If we want to find a stock that could multiply over the long term, what are the underlying trends we should look for? Ideally, a business will show two trends; firstly a growing return on capital employed (ROCE) and secondly, an increasing amount of capital employed. Basically this means that a company has profitable initiatives that it can continue to reinvest in, which is a trait of a compounding machine. However, after briefly looking over the numbers, we don't think Summit Materials (NYSE:SUM) has the makings of a multi-bagger going forward, but let's have a look at why that may be.
What is Return On Capital Employed (ROCE)?
For those that aren't sure what ROCE is, it measures the amount of pre-tax profits a company can generate from the capital employed in its business. Analysts use this formula to calculate it for Summit Materials:
Return on Capital Employed = Earnings Before Interest and Tax (EBIT) ÷ (Total Assets - Current Liabilities)
0.058 = US$234m ÷ (US$4.4b - US$322m) (Based on the trailing twelve months to April 2021).
Therefore, Summit Materials has an ROCE of 5.8%. Ultimately, that's a low return and it under-performs the Basic Materials industry average of 13%.
Above you can see how the current ROCE for Summit Materials compares to its prior returns on capital, but there's only so much you can tell from the past. If you'd like to see what analysts are forecasting going forward, you should check out our free report for Summit Materials.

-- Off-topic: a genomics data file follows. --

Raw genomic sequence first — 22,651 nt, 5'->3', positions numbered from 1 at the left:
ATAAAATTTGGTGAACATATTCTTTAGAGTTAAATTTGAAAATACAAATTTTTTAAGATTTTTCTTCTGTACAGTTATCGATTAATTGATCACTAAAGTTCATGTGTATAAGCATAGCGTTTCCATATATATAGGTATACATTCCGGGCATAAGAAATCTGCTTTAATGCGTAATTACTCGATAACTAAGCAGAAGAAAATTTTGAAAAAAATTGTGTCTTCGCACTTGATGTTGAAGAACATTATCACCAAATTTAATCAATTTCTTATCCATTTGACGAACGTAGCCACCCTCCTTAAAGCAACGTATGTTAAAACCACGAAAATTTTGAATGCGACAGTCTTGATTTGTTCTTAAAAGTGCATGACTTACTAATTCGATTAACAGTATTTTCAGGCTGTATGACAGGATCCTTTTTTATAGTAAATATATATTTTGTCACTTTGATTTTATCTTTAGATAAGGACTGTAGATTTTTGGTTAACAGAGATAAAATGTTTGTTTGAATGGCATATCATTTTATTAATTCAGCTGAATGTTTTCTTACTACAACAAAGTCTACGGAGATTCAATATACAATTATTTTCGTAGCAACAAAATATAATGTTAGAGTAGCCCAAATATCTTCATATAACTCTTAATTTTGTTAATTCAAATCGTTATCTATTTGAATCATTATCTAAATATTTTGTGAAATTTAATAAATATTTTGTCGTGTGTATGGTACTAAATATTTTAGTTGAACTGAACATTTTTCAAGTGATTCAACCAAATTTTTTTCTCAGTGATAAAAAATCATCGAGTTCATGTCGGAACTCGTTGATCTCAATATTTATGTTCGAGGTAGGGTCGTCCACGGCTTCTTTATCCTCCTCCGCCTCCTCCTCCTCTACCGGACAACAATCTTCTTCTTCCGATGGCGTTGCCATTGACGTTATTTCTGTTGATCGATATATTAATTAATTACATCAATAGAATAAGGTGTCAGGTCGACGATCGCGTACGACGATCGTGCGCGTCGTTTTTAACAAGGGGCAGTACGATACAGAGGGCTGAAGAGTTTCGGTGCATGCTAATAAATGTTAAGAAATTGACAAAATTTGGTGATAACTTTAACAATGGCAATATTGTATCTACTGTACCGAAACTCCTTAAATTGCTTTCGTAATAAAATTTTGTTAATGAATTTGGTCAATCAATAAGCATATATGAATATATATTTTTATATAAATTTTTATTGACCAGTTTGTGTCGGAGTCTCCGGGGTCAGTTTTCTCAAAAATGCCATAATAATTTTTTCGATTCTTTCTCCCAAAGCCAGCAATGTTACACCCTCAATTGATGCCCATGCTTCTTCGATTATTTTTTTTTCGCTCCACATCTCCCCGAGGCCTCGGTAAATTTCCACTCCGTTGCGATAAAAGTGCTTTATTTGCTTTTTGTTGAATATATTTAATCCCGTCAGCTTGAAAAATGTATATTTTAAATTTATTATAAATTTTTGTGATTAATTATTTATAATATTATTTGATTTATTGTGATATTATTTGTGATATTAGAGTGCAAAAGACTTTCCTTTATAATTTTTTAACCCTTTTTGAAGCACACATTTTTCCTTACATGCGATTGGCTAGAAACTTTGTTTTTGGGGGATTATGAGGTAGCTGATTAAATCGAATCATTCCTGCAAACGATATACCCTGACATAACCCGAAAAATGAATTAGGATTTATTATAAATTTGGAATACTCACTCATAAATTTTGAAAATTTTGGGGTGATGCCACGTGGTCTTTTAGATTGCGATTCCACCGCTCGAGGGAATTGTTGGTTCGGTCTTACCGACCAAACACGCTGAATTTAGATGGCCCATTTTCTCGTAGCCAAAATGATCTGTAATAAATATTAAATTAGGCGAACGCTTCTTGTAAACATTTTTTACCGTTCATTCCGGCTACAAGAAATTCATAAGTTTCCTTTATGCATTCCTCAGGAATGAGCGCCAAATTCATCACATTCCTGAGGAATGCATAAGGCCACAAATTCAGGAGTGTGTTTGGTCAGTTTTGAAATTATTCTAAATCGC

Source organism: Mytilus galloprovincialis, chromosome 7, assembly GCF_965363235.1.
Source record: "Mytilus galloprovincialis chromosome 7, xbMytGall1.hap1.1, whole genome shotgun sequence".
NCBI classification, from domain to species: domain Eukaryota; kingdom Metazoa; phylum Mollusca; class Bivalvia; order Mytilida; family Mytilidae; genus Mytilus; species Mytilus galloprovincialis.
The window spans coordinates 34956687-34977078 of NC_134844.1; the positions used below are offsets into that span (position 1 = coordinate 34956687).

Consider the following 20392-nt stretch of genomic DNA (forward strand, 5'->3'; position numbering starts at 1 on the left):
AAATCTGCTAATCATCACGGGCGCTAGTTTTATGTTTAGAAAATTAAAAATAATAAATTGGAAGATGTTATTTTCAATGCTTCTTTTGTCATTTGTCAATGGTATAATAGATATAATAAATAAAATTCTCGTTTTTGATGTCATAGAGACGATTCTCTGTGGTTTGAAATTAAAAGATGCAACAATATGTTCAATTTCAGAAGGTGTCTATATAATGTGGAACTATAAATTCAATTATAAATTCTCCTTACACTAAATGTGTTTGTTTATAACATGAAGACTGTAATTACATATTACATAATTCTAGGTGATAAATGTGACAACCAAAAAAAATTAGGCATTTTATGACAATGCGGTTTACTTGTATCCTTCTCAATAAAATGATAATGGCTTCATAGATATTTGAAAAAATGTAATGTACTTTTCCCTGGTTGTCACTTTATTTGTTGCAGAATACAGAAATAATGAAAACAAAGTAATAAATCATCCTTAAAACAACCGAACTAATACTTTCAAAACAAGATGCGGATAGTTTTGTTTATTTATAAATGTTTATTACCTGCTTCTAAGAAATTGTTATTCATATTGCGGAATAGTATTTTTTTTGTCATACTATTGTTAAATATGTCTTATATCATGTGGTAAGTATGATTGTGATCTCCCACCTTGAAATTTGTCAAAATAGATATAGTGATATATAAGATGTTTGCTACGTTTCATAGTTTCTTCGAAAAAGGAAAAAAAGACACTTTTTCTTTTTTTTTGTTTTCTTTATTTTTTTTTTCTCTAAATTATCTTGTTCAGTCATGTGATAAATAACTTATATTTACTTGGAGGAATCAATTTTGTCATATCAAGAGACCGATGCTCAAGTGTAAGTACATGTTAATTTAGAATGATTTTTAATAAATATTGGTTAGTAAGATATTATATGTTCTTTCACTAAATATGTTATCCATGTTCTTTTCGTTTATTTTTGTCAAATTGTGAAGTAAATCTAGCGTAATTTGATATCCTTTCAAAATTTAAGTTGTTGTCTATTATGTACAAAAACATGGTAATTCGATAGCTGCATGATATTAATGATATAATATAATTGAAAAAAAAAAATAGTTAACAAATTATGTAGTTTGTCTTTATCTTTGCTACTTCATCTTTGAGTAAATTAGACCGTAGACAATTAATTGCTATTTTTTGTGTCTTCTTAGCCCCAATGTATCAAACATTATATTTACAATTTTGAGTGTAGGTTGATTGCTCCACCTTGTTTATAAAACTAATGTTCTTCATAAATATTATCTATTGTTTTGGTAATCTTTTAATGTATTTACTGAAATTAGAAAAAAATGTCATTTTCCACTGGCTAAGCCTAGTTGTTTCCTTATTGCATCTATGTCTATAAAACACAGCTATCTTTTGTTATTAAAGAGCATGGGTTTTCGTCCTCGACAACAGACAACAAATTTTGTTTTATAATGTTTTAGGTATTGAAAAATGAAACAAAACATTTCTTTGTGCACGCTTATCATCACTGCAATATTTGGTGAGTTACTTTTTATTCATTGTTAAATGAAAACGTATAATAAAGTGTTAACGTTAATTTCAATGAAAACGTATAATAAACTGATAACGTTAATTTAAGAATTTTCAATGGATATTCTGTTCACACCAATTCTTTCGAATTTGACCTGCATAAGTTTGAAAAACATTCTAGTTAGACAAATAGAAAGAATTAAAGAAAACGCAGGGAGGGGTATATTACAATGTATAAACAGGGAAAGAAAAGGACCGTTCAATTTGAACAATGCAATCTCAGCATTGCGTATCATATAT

How Are Returns Trending?
In terms of Summit Materials' historical ROCE movements, the trend isn't fantastic. Over the last five years, returns on capital have decreased to 5.8% from 7.3% five years ago. On the other hand, the company has been employing more capital without a corresponding improvement in sales in the last year, which could suggest these investments are longer term plays. It's worth keeping an eye on the company's earnings from here on to see if these investments do end up contributing to the bottom line.
The Key Takeaway
Bringing it all together, while we're somewhat encouraged by Summit Materials' reinvestment in its own business, we're aware that returns are shrinking. Since the stock has gained an impressive 45% over the last five years, investors must think there's better things to come. However, unless these underlying trends turn more positive, we wouldn't get our hopes up too high.
Since virtually every company faces some risks, it's worth knowing what they are, and we've spotted 5 warning signs for Summit Materials (of which 1 makes us a bit uncomfortable!) that you should know about.
While Summit Materials may not currently earn the highest returns, we've compiled a list of companies that currently earn more than 25% return on equity. Check out this free list here.
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This article by Simply Wall St is general in nature. It does not constitute a recommendation to buy or sell any stock, and does not take account of your objectives, or your financial situation. We aim to bring you long-term focused analysis driven by fundamental data. Note that our analysis may not factor in the latest price-sensitive company announcements or qualitative material. Simply Wall St has no position in any stocks mentioned.
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